PART THREE: DEVELOPMENT OF COMPETITIVE MARKETING STRATEGY 186 6 • GLOBAL MARKETING RESEARCH

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Research Problem Formulation 188 Secondary Global Marketing Research 189 ' Secondary Data Sources 191 Problems with Secondary Data Research 193 Accuracy of Data 193 Age of Data 194

Contents Reliability over Time 194 Comparability of Data 194 Lumping of Data 195 Primary Global Marketing Research 195 Focus Groups 195 Survey Methods for Cross-Cultural Marketing Research 196 Questionnaire Design 197 Sampling 198 Contact Method 200 Collecting the Information 201 Market Size Assessment 202 Analogy Method 203 Trade Audit 204 Chain Ratio Method 205 Cross-Sectional Regression Analysis 206 New Market Information Technologies 208 Point-of-Sale (POS) Store Scanner Data 208 Consumer Panel Data 208 Single-Source Data 209 Managing Global Marketing Research 211 Selecting a Research Agency 211 Coordination of Multi-Country Research 214 ; / 7 • GLOBAL SEGMENTATION AND POSITIONING 2 1 8 Reasons for International Market Segmentation 219 Country Screening 220 Global Market Research 220 Entry Decisions 221 Positioning Strategy 221 Marketing Mix Policy 221 International Market Segmentation Approaches 223 Segmentation Scenarios 225 Bases for Country Segmentation 227 Demographics 228 Socioeconomic Variables 230 Monetization of Transactions within a Country 230 Gray and Black sectors of the economy 231 Income Disparities 231 Behavior-Based Segmentation 231 Lifestyle 233 International Positioning Strategies 235 Uniform versus Localized Positioning Strategies 236 Universal Positioning Appeals 238 Global, Foreign, and Local Consumer Culture Positioning 240

8 • GLOBAL MARKETING STRATEGIES

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Information Technology and Global Competition 248 Electronic Commerce (E-Commerce) 248 Real-Time Management 249 On Line Communication 250 "Internet" Organization 250 Faster Product Diffusion 251 Global Citizenship 251 Global Strategy 252 Global Industry 252 Competitive Structure 253 Hypercompetition 258 Cost and Quality 259 Timing and Know-how 259 Strongholds 260 Financial Resources 260 Interdependency 263 Global Marketing Strategy 263 Benefits of Global Marketing 265 Cost Reduction 265 Improved Products and Program Effectiveness 265 Enhanced Customer Preference 267 Increased Competitive Advantage 267 Limits to Global Marketing 268 Regionalization of Global Marketing Strategy 269 Cross-Subsidization of Markets 273 Identification of Weak Market Segments 273 Use of "Lead Market" Concept 274 Marketing Strategies for Emerging Markets 275 Competitive Analysis 277 9 • GLOBAL MARKET ENTRY STRATEGIES 2 8 1 Target Market Selection 282 Choosing the Mode of Entry 285 Decision Criteria for Mode of Entry 285 Market Size and Growth 286 Risk 286 Government Regulations 287 Competitive Environment 287 Local Infrastructure 287 Company Objectives 288 Need for Control 289 Internal Resources, Assets and Capabilities 289 Flexibility 289 Mode-of-Entry Choice: A Transaction Cost Explanation 289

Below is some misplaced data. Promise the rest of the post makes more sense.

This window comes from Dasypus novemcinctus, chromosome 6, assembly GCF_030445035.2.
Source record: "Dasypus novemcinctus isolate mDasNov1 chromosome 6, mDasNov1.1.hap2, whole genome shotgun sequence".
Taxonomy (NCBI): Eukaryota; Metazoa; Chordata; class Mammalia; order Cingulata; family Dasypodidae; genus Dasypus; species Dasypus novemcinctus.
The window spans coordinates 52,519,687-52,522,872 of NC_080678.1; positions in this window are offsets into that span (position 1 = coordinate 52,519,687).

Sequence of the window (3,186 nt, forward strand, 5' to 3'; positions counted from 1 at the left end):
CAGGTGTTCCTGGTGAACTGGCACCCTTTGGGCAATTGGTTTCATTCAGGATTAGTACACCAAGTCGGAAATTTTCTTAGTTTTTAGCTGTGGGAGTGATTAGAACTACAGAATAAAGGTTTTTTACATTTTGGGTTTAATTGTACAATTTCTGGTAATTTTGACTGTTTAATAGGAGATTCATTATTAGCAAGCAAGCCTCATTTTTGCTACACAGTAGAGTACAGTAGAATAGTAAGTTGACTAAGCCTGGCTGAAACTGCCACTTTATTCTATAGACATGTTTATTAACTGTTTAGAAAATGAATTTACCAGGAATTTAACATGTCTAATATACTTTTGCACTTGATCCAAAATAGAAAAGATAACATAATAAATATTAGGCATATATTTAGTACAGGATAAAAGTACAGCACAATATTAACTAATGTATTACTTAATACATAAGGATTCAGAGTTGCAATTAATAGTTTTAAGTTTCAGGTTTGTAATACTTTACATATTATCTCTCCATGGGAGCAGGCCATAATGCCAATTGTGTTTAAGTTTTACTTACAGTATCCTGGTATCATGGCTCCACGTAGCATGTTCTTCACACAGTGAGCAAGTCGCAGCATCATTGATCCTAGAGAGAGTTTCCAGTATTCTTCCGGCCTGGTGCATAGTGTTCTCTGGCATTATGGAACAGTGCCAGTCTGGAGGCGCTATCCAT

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xx • Contents Exporting 290 Indirect Exporting 291 Cooperative Exporting 291 Direct Exporting 292 Licensing 292 Benefits 292 Caveats 293 Franchising 294 Benefits 295 Caveats 296 Contract Manufacturing 297 Benefits 297 Caveats 297 Joint Ventures 298 Benefits 299 Caveats 299 Drivers Behind Successful International Joint Ventures 300 Pick the Right Partner 300 Establish Clear Objectives from the Beginning 301 Bridge Cultural Gaps 301 Gain Top Managerial Commitment and Respect 301 Use Incremental Approach 301 Wholly Owned Subsidiaries 302 Benefits 302 Caveats 303 Acquisitions and Mergers 304 Greenfield Operations 305 Strategic Alliances 305 Types of Strategic Alliances 306 The Logic behind Strategic Alliances 306 Cross-Border Alliances that Succeed 307 10 • GLOBAL SOURCING STRATEGY: R&D, MANUFACTURING, AND MARKETING INTERFACES 313 Extent and Complexity of Global Sourcing Strategy 315 Trends in Global Sourcing Strategy 318 Trend 1: The Decline of Exchange Rate Determinism of Sourcing 319 Trend 2: New Competitive Environment Caused by Excess Worldwide Capacity 320 Trend 3: Innovations in and Restructuring of International Trade Infrastructure 320 Trend 4: Enhanced Role of Purchasing Managers 321 Trend 5: Trend Toward Global Manufacturing 322

Value Chain and Functional Interfaces 322 >'R & D/Manufacturing Interface 325 Manufacturing/Marketing Interface 328 Core Components Standardization 328 Product Design Families 328 Universal Product with All Features 329 Universal Product with Different Positioning 329 Marketing/R & D Interface 330 Procurement: Types of Sourcing Strategy 331 Intra-Firm Sourcing 332 Outsourcing 333 Costs and Consequences of Global Sourcing 334 Need for Coordination 334 Functional Mismatch 336 Sustainable Core Competence vs. Transitory Core Competence 338 Strategic Alliances 338 Dependence 339 Gradual Loss of Design and Manufacturing Abilities 340 Outsourcing of Service Activities 340